666

Md.S. Hoque et al. / International Journal of Biological Macromolecules 49 (2011) 663–673

microscope (SEM) (Quanta400, FEI, Tokyo, Japan) at an accelerating voltage of 10 kV. Prior to visualization, the film samples were mounted on brass stub and sputtered with gold in order to make the sample conductive, and photographs were taken at 8000× magnification for surface. For cross-section, freeze-fractured films were mounted around stubs using double sided adhesive tape, coated with gold and observed at the 5000× magnification. 2.7. Statistical analysis Experiments were run in triplicate. Data were subjected to analysis of variance (ANOVA) and mean comparisons were carried out by Duncan’s multiple range test. For pair comparison, T-test was used [35]. Analysis was performed using the SPSS package (SPSS 11.0 for windows, SPSS Inc., Chicago, IL, USA). 3. Results and discussion 3.1. Protein content and patterns of CG and MPI CG contained 89.10% proteins with the yield of 13.65% (wet wt basis). CG had the proteins with molecular weight (MW) ranging from 95 to 200 kDa. Proteins with MW of 116 and 97 kDa were dominant and were likely ␣1 -chain and ␣2 -chain, respectively. The result was in accordance with Aewsiri et al. [10] who found that CG consisted of proteins with MW of 117 and 97 kDa as the major proteins. No differences in protein patterns were observed in CG determined under reducing and non-reducing condition, indicating that no or negligible disulfide bonds were present in CG sample. MPI was extracted with the yield of 14.29% (based on mungbean powder). MPI contained protein as the major constituent (87.80%). Tang et al. [26] reported 93.9% protein content in MPI. MPI showed the differences in SDS-PAGE patterns between reducing and nonreducing condition (Fig. 1). The result suggested the presence of disulfide bonds in MPI. Under non-reducing condition, MPI contained three major bands with MW of 60, 80 and 90 kDa. However, the band with MW of 80 kDa was disappeared under reducing condition with a coincidental formation of protein band with MW of 24 kDa. The result suggested that disulfide bonds were involved in stabilization of proteins in MPI. It has been reported that most seed proteins are stabilized by disulfide bonds [26,36]. 3.2. Properties of blend film based on CG and MPI at different ratios The blend films prepared using different ratios of CG and MPI showed the different properties and molecular characteristics. Properties of gelatin films prepared at pH 7 were also compared. 3.2.1. Thickness Thickness of blend films having different CG/MPI ratios is shown in Table 1. Regardless of CG/MPI ratio, all films containing MPI had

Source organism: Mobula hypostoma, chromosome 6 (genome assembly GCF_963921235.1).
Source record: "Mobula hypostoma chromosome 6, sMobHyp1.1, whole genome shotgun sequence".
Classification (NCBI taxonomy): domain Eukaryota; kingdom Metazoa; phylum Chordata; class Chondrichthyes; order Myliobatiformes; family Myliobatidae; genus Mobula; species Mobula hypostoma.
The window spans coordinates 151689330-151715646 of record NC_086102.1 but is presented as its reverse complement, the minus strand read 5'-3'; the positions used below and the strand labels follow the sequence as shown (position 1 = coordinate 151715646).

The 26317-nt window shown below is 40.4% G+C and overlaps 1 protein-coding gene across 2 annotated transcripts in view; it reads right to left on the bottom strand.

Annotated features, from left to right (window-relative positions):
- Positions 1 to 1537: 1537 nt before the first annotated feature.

Fig. 1. Protein patterns of mungbean protein isolate (MPI) and cuttlefish skin gelatin (CG) under reducing (R) and non-reducing (NR) conditions; M: protein marker.